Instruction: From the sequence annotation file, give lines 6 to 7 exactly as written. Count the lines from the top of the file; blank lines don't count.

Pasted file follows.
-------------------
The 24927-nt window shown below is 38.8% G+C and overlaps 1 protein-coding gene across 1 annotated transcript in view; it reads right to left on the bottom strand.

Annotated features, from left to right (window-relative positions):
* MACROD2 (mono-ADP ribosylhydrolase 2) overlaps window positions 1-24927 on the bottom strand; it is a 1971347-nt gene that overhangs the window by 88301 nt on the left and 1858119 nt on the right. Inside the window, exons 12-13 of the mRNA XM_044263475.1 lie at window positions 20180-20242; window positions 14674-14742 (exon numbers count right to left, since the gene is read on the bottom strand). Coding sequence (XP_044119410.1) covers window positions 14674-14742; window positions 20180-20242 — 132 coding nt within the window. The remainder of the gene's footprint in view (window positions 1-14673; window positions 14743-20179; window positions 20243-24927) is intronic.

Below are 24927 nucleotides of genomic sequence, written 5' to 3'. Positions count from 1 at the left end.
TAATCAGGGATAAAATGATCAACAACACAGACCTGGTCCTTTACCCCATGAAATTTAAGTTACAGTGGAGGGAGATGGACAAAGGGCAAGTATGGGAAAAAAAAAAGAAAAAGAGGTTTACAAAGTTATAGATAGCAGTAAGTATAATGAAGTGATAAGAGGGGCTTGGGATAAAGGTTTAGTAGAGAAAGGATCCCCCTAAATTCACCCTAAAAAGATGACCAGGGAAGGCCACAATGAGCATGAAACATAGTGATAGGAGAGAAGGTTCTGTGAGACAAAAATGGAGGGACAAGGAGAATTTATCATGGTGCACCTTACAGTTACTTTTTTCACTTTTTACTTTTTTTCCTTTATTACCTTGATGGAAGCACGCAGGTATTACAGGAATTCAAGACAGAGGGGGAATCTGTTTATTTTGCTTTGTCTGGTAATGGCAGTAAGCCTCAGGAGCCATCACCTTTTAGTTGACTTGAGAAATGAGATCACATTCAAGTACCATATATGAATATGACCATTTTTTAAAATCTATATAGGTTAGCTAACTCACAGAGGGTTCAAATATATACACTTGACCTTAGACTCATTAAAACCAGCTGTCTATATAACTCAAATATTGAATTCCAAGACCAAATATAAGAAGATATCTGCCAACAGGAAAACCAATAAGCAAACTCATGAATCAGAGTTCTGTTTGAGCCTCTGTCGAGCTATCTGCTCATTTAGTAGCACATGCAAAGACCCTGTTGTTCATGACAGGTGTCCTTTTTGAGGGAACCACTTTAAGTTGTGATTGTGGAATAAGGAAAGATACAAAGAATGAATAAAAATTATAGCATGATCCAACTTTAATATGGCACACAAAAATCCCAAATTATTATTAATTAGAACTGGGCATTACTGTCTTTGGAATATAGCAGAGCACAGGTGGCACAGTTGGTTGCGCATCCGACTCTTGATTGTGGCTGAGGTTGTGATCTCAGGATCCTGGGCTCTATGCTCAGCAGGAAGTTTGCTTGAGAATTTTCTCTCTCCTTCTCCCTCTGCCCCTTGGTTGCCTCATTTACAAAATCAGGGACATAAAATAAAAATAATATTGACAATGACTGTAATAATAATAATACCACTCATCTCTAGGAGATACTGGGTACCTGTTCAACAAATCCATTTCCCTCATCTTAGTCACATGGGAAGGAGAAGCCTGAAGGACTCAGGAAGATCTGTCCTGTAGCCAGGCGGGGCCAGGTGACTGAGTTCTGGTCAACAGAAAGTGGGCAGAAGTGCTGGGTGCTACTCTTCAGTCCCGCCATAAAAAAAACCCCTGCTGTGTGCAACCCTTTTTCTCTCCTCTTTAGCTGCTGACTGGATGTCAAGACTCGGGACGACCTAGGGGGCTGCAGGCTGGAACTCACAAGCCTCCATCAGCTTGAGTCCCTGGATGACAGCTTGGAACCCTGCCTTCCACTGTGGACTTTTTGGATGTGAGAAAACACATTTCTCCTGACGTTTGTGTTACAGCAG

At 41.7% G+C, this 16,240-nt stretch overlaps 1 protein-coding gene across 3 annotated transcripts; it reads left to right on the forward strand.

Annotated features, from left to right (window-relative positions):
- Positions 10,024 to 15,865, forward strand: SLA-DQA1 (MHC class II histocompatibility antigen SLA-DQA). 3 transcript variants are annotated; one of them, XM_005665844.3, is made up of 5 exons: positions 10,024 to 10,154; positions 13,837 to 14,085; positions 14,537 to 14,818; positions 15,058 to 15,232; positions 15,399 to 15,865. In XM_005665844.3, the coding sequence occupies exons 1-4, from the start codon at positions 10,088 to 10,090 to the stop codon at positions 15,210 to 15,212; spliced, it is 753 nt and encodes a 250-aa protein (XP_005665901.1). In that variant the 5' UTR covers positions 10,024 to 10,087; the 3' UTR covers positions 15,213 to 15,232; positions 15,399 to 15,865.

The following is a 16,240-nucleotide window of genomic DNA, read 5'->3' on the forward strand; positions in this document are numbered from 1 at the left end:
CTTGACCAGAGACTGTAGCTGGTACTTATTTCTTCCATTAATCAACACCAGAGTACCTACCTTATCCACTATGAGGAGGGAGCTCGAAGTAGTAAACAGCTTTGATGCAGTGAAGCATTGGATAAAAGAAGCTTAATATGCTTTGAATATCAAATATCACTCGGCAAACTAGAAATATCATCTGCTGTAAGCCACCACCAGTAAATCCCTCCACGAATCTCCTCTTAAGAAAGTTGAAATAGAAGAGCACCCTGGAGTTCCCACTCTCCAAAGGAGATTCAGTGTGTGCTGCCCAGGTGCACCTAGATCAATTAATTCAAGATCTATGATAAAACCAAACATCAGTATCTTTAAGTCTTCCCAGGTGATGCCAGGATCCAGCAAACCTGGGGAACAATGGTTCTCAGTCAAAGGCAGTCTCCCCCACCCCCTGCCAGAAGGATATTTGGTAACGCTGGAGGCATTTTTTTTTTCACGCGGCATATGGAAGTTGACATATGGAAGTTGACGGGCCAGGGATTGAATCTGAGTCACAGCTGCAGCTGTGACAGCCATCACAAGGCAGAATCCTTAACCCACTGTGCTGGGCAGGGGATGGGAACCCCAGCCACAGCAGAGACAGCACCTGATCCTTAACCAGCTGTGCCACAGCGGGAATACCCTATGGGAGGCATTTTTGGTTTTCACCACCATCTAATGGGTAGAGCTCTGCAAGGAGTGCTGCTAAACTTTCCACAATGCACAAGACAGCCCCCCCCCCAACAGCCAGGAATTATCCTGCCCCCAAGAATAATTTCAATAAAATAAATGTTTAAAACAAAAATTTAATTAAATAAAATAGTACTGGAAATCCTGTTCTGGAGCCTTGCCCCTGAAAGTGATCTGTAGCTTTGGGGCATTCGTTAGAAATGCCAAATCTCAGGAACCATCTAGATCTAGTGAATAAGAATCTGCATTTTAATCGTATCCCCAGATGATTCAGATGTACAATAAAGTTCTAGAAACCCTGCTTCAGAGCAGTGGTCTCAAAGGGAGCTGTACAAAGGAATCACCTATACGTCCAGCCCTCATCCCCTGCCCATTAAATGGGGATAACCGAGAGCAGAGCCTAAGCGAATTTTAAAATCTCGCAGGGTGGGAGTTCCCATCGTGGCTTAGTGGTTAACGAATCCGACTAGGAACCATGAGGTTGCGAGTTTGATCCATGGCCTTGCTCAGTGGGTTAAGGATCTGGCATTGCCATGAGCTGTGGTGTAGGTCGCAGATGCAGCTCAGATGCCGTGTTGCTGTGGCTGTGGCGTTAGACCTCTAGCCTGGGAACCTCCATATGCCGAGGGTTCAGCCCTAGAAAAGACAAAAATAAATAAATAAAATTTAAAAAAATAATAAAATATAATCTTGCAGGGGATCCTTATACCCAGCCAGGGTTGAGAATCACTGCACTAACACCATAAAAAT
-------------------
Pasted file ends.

At 41.7% G+C, this 16,240-nt stretch overlaps 1 protein-coding gene across 3 annotated transcripts; it reads left to right on the forward strand.

Annotated features, from left to right (window-relative positions):